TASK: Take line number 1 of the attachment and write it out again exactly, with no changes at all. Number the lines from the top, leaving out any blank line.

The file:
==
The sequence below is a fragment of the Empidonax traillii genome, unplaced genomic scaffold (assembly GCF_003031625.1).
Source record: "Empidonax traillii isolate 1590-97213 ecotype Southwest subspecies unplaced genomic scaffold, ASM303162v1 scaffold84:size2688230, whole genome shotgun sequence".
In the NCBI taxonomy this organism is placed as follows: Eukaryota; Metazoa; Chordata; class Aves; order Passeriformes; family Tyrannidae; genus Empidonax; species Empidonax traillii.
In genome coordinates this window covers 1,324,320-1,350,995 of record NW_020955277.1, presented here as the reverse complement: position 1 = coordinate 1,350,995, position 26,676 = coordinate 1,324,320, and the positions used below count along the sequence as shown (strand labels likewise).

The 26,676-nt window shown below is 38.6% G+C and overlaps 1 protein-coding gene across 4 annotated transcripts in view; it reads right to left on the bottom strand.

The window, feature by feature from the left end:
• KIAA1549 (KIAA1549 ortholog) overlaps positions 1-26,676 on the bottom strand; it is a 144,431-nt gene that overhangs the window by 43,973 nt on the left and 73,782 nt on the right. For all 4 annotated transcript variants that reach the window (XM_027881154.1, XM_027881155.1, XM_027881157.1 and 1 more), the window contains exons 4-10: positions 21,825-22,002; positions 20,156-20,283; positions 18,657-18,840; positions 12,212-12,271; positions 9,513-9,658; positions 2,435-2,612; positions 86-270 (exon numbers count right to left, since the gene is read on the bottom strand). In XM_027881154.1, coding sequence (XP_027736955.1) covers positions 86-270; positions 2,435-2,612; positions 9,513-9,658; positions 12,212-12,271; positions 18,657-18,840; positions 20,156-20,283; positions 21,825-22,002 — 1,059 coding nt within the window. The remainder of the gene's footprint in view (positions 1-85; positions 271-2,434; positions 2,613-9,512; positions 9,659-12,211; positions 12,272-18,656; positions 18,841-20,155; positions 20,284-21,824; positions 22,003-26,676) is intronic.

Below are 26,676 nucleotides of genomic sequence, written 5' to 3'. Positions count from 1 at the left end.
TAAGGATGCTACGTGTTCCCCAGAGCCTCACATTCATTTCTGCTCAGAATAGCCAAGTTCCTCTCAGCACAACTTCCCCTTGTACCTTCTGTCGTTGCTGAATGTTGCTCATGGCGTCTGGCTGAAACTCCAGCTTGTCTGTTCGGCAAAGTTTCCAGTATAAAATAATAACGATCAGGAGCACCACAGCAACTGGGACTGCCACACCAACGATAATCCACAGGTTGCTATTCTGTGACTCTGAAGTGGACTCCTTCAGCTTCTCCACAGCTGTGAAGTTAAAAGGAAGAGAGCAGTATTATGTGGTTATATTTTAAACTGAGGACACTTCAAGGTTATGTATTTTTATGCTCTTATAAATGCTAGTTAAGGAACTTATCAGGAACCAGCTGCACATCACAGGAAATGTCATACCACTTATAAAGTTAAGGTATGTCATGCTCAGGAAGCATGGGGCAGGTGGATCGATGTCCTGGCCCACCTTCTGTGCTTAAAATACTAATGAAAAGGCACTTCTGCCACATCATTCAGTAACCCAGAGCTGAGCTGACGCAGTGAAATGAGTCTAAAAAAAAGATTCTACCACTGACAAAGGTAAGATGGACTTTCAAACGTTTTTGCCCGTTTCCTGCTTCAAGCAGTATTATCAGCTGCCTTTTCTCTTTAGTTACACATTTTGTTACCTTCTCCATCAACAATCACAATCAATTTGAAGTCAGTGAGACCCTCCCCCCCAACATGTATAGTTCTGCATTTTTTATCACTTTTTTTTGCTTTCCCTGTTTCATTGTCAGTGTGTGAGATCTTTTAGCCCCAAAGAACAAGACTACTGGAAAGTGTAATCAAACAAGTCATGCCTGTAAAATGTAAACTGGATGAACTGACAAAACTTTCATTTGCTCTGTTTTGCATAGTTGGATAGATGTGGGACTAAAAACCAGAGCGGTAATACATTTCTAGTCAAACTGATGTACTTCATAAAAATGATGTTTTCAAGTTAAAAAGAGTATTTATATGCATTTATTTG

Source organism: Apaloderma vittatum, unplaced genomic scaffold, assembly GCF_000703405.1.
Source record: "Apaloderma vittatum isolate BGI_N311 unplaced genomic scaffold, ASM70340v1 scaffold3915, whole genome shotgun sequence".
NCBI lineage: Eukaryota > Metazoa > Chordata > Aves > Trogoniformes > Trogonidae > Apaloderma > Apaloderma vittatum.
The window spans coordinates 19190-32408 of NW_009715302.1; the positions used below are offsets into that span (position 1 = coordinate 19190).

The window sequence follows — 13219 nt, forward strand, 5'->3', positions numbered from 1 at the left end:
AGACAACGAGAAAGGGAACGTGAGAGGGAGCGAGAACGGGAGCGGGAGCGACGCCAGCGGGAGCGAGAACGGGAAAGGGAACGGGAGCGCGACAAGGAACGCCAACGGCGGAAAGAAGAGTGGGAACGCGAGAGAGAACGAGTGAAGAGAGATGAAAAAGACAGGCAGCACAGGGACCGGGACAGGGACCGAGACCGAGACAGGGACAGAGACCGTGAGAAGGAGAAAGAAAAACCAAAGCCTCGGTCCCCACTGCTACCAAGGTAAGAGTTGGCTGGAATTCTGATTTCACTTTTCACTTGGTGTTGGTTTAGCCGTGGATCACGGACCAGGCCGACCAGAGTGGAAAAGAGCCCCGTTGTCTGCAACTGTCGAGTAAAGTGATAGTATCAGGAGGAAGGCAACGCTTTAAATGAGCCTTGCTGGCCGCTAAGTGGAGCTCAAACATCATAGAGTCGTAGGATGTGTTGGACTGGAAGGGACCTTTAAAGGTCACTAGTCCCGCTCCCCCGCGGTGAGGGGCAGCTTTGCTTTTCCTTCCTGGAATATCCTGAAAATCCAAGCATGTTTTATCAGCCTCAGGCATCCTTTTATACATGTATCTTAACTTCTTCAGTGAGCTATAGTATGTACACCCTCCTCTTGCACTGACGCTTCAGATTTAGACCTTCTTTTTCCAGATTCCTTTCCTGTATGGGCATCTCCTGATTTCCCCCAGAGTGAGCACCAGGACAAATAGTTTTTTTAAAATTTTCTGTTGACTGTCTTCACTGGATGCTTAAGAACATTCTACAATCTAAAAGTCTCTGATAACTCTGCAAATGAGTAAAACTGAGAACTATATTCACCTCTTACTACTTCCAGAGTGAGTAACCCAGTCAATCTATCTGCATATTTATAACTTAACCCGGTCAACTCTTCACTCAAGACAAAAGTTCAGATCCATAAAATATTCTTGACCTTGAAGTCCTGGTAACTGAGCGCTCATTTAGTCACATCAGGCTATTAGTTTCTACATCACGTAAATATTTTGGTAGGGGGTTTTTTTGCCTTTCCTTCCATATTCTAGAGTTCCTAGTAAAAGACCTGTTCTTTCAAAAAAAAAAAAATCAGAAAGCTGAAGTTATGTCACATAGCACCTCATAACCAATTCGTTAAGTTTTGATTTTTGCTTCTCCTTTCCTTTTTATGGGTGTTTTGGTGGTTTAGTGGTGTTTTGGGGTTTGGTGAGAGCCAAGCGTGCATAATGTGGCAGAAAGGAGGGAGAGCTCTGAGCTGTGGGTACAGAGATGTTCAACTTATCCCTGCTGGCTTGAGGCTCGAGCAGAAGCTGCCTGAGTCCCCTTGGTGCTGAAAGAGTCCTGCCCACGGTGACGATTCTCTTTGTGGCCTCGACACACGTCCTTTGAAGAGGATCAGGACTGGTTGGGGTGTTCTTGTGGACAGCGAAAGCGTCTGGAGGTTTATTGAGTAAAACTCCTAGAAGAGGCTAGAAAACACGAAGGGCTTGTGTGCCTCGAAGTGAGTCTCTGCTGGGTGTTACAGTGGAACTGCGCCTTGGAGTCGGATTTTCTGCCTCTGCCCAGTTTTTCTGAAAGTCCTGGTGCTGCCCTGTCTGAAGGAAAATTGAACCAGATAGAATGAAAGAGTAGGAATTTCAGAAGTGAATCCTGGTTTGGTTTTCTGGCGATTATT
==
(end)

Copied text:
The sequence below is a fragment of the Empidonax traillii genome, unplaced genomic scaffold (assembly GCF_003031625.1).